Gros Morne Theatre Festival Opens May 26, 2011

The Gros Morne Theatre Festival will commence on Thursday, May 26, 2011 and continue daily throughout the summer with its final show on Saturday, September 17, 2011.

Positive word of mouth from friends and colleagues that had seen a show was more than encouraging. I decided to make extra effort in 2010 to ensure I made this a priority. I attended the dinner theatre, “Sinking of the S. S. Ethie” with a friend from Montreal, QC at a rate of $45.00. It was certainly worth it. Two plus hours of entertainment by talented and professional actors/actresses working for Theatre Newfoundland & Labrador, as well as, pan-fried cod and all the fixing served by those on stage during their intermission. We enjoyed the show enough to buy tickets for the double feature, “A Double Axe Murder”. This play is based on a murder mystery of the area in the 1800s. Very intriguing.

Being a local, I heard pieces of the story and previously visited the site of shipwreck as a young boy with my father. It is funny the things you sometimes remember, but beyond the rusty remains of the Ethie there was an abundance of very smooth and colourful round rocks. I picked one of my favourites and brought it back to the cabin at Sally’s Cove

If you would like some wonderful entertainment, check out the shows at Gros Morne Theatre Festival, Cow Head.

This year the shows are:

  • Ed & Ed’s B&B – Comedy
  • Neddy Norris Night – Cabaret
  • Winter – Drama
  • Stones in His Pockets – Comedy
  • Tempting Providence – Drama
  • Sinking of the S.S. Ethie – Dinner Theatre
  • The Oracle of Gros Morne – Drama/Comedy

There will also be workshops and special events throughout the season.  I am looking forward to getting to see Tempting Providence and others throughout the summer season.

For more information or reservations visit www.theatrenewfoundland.com or call toll-free 1-877-243-2899.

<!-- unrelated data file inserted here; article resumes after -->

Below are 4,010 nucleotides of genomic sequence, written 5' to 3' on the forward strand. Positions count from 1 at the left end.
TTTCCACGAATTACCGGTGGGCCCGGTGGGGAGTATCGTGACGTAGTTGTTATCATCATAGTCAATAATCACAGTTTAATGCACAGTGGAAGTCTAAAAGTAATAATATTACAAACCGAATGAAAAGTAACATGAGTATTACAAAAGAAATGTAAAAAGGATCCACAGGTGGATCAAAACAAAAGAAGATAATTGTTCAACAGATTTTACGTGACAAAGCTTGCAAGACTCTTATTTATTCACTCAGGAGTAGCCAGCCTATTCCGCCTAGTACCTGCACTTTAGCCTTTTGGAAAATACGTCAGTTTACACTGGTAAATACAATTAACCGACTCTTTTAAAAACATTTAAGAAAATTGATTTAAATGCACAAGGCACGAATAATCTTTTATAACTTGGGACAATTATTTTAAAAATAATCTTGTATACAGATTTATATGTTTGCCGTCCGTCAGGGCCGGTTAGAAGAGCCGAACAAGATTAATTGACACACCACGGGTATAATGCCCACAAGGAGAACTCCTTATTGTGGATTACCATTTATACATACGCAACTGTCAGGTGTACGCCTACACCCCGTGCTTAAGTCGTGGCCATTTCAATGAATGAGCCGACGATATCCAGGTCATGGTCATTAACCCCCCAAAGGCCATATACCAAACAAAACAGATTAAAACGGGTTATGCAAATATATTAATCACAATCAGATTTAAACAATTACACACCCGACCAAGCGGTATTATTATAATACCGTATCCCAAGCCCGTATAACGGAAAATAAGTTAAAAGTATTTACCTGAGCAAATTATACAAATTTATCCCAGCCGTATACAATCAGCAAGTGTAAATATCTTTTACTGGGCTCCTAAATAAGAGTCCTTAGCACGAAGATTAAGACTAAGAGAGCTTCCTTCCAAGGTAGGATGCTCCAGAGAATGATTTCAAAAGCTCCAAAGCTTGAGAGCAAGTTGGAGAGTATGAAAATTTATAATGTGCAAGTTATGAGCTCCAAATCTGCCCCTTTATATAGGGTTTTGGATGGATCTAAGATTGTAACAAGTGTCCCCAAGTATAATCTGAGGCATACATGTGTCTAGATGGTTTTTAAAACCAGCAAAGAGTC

Live Rural NL –

Christopher C. Mitchelmore

RADIO CONCHE 105.9 FM!!!!!

  Community Radio is coming to Conche May 9 – 10. Make sure to tune in to 105.9 FM.

 The French Shore Cultural Centre will be hosting this awesome event and they are asking everyone who has a connection to   Conche to call into the centre on those two days.
 
Email:frenchshoreshs@nf.aibn.com
Office:French Shore Interpretation Centre
 
Community radio stations broadcast content that is popular and relevant to a local audience with specific interests, which is often overlooked by commercial or mass-media broadcasters as they really focus on mainstream and urban-oriented activities. They tend to rely on advertising funds, whereas community radio is non-profit, run typically from a group of volunteers.
 
Community radio stations are driven by the communities they serve. It is an enabler for those members to tell their own diverse stories, to share experiences, and be creators. Rural Newfoundland & Labrador has talent and we will continue to be players in the ever-changing world we live as we adapt to varying forms of media. I commend the French Shore Cultural Centre for undertaking this initiative and bringing temporary community radio to the French Shore.
 
As always, Live Rural NL –
Christopher Mitchelmore
 
 
 
 
 
 
 
 
%d bloggers like this: